Low-value PPI prescriptions common among older patients

  • Mafi JN & al.
  • J Am Geriatr Soc
  • 05.09.2019

  • von Craig Hicks
  • Clinical Essentials
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Takeaway

  • More than one-third of proton pump inhibitor (PPI) prescriptions for older patients are potentially low value, without any documented evidence-based indication.

Why this matters

  • Older adults are particularly vulnerable to PPI-associated complications, such as Clostridioides difficile infections, kidney toxicity, and osteoporotic fractures.
  • Targeted physician interventions or electronic health record (EHR)-based stopping rules could protect patients from harm.

Study design

  • Researchers reviewed the health records of 399 patients aged ≥65 years prescribed any PPI by primary care physicians in a large academic health system (63.9% women; 67.9% white; mean age, 76.2±8.5 years).
  • Potentially low-value prescriptions were defined as those lacking a guideline-based indication for treatment.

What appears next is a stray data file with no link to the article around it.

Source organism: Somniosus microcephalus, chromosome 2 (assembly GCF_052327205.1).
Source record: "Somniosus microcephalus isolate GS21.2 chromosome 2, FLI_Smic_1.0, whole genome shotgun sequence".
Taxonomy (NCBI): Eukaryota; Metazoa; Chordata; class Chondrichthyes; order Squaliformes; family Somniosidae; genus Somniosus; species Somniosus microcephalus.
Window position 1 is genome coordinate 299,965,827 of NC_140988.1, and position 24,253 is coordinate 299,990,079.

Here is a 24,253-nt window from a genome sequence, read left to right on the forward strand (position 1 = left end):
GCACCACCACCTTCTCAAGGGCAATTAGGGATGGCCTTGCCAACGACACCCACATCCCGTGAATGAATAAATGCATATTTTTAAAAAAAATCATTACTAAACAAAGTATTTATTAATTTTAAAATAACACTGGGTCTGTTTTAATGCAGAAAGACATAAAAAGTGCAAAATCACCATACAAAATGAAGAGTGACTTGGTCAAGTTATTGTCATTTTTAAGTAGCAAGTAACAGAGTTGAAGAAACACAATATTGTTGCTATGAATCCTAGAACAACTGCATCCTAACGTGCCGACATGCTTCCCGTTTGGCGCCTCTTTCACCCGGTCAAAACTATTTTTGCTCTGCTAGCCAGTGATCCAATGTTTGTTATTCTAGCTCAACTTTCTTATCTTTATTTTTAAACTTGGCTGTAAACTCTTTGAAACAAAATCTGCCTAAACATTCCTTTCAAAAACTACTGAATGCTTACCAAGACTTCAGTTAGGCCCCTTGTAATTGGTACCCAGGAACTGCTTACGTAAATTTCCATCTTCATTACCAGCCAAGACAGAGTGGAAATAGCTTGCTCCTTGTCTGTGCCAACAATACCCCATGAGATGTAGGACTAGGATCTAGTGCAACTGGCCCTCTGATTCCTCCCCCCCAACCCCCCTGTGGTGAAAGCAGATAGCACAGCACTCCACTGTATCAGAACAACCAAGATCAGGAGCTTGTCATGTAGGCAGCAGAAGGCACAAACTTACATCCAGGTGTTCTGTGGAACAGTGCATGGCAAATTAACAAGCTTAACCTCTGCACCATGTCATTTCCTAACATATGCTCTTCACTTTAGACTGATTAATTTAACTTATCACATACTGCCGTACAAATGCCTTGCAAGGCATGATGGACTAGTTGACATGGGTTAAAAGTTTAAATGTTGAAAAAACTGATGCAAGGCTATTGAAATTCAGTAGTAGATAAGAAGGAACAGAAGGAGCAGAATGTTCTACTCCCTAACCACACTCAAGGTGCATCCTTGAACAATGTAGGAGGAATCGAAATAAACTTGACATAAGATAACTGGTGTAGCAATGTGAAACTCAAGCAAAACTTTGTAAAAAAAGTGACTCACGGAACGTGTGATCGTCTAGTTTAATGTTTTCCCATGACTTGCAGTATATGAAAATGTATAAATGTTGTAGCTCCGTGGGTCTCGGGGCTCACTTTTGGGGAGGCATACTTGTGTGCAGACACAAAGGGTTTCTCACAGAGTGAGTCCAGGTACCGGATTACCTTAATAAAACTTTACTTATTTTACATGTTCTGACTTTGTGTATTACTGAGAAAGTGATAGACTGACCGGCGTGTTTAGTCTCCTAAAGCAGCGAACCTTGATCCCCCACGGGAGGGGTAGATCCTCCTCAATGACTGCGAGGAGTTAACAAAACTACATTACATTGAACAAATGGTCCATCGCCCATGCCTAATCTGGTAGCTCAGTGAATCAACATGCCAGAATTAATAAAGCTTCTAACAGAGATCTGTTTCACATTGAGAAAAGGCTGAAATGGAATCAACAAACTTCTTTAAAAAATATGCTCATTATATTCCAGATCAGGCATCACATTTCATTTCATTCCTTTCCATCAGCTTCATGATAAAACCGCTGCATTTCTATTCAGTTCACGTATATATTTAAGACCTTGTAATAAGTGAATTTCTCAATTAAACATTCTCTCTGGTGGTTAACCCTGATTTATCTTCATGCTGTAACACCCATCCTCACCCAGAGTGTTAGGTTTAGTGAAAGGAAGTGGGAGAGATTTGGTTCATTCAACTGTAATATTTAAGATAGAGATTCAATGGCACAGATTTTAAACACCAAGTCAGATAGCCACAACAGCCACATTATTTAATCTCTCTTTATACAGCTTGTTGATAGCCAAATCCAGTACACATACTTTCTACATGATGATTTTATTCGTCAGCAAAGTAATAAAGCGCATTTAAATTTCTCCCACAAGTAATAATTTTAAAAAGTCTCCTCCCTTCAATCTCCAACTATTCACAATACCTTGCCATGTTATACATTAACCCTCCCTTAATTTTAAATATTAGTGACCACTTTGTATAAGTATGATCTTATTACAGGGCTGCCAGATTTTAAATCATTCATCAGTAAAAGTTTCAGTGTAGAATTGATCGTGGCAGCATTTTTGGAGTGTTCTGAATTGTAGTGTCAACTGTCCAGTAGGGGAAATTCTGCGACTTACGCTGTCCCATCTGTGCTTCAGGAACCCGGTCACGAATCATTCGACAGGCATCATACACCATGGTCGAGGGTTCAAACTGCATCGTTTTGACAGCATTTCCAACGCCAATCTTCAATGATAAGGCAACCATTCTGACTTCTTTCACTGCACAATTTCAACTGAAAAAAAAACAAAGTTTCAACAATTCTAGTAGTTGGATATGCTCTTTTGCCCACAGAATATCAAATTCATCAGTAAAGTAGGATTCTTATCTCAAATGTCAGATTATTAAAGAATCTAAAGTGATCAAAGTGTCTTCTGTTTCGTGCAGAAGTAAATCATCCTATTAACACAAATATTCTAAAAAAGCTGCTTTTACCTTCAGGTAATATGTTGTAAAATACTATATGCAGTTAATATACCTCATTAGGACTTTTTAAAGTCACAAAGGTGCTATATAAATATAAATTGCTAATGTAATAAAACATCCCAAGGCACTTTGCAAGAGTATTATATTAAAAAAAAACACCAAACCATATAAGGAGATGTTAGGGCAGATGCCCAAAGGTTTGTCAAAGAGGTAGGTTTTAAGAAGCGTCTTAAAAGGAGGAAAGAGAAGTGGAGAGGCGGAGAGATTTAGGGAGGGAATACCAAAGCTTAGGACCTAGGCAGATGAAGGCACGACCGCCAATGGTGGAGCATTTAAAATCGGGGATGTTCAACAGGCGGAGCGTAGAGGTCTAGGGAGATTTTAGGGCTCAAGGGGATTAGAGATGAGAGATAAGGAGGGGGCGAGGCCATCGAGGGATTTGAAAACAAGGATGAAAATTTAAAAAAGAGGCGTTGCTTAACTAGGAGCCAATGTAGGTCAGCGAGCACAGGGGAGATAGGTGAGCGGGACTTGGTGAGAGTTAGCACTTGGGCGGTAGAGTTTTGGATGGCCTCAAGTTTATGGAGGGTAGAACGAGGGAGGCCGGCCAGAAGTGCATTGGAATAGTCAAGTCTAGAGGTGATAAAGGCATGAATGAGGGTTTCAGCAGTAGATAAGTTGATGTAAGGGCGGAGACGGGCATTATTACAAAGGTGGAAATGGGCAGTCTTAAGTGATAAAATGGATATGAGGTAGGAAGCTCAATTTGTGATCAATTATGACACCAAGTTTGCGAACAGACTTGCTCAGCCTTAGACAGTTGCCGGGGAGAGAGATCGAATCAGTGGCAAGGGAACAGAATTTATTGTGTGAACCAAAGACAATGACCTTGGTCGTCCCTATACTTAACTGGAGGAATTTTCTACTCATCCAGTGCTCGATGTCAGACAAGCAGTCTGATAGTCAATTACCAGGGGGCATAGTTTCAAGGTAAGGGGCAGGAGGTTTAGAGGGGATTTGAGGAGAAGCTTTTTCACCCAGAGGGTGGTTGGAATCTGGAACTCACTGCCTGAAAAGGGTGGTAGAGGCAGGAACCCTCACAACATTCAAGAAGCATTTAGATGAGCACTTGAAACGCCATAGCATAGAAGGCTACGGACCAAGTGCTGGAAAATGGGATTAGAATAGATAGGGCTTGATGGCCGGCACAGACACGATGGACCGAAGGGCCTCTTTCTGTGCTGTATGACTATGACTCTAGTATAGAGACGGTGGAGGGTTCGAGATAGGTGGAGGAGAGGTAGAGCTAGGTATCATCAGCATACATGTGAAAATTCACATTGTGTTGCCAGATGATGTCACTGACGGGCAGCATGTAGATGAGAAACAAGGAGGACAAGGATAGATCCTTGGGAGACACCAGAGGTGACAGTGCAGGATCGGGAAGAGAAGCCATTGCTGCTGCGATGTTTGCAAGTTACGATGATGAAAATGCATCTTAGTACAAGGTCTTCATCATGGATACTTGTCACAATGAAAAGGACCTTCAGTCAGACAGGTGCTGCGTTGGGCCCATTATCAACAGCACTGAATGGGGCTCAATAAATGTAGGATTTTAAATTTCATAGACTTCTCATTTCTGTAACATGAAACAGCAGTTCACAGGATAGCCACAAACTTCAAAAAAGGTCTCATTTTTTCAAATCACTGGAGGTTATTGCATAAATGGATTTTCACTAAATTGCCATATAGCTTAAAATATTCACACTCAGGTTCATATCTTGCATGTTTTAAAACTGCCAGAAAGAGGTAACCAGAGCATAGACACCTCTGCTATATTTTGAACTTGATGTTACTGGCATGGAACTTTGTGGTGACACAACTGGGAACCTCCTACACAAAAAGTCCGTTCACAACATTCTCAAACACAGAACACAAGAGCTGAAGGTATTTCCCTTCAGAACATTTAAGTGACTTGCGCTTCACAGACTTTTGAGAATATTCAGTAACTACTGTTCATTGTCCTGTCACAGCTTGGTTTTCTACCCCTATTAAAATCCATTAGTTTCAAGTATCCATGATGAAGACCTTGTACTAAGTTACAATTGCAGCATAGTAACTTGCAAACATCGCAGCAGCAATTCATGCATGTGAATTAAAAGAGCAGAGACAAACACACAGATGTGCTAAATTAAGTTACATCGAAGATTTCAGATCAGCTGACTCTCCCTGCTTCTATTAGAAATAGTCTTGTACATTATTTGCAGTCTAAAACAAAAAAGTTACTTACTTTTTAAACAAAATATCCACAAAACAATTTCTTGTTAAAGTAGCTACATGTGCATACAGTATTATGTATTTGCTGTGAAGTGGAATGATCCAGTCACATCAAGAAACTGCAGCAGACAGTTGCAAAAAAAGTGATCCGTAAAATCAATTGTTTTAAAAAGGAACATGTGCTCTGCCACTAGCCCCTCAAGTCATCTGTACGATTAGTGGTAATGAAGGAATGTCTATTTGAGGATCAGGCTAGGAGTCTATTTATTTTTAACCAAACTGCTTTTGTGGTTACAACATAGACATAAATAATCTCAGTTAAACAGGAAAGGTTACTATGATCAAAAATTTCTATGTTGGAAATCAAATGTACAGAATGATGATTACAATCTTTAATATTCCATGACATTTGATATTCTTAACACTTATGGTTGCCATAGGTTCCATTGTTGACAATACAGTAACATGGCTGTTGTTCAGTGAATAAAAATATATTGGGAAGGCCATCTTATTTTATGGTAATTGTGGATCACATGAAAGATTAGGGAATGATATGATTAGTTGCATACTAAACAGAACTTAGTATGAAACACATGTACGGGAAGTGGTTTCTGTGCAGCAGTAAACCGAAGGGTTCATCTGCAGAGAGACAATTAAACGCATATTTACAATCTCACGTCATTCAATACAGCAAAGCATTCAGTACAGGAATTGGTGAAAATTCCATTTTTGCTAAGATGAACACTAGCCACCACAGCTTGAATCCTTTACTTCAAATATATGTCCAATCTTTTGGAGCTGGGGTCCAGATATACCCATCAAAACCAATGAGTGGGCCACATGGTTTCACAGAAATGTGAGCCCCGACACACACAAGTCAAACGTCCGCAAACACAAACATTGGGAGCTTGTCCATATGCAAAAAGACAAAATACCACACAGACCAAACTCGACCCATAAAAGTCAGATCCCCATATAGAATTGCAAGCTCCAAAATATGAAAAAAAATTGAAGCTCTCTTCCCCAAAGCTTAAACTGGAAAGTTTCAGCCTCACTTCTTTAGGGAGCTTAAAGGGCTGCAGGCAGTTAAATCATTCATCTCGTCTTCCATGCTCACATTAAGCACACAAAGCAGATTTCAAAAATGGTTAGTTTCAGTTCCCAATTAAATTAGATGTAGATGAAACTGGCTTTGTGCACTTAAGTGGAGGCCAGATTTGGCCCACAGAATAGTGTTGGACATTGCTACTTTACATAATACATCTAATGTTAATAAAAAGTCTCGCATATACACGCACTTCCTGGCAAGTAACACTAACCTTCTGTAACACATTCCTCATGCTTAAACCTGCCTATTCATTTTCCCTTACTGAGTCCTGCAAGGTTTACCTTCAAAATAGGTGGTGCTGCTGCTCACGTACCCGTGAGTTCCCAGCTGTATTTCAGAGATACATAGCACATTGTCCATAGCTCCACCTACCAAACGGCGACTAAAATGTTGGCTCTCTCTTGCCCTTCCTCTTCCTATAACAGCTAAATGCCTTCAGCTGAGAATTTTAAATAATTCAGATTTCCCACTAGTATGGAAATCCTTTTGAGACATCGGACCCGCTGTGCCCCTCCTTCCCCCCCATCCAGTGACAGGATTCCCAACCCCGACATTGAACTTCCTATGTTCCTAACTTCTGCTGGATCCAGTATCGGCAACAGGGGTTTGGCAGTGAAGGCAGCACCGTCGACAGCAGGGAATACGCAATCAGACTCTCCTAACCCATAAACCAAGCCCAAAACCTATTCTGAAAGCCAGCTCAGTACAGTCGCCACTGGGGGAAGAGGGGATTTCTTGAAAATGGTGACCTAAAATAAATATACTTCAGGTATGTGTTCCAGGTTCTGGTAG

• Funding: None disclosed.

Key results

  • More than one-third (35.8%) of prescriptions were potentially low value (95% CI, 31.3%‐40.7%).
  • Most potentially low-value prescriptions (81.1%) had a guideline-based indication for short-term treatment but continued >8 weeks without a long-term indication.
  • More than half (59.2%) of potentially low-value prescriptions were written by only 18.9% (32/169) of primary care providers.

Limitations

  • Findings may not apply to other health systems.
  • Some prescriptions may have undocumented evidence-based indications.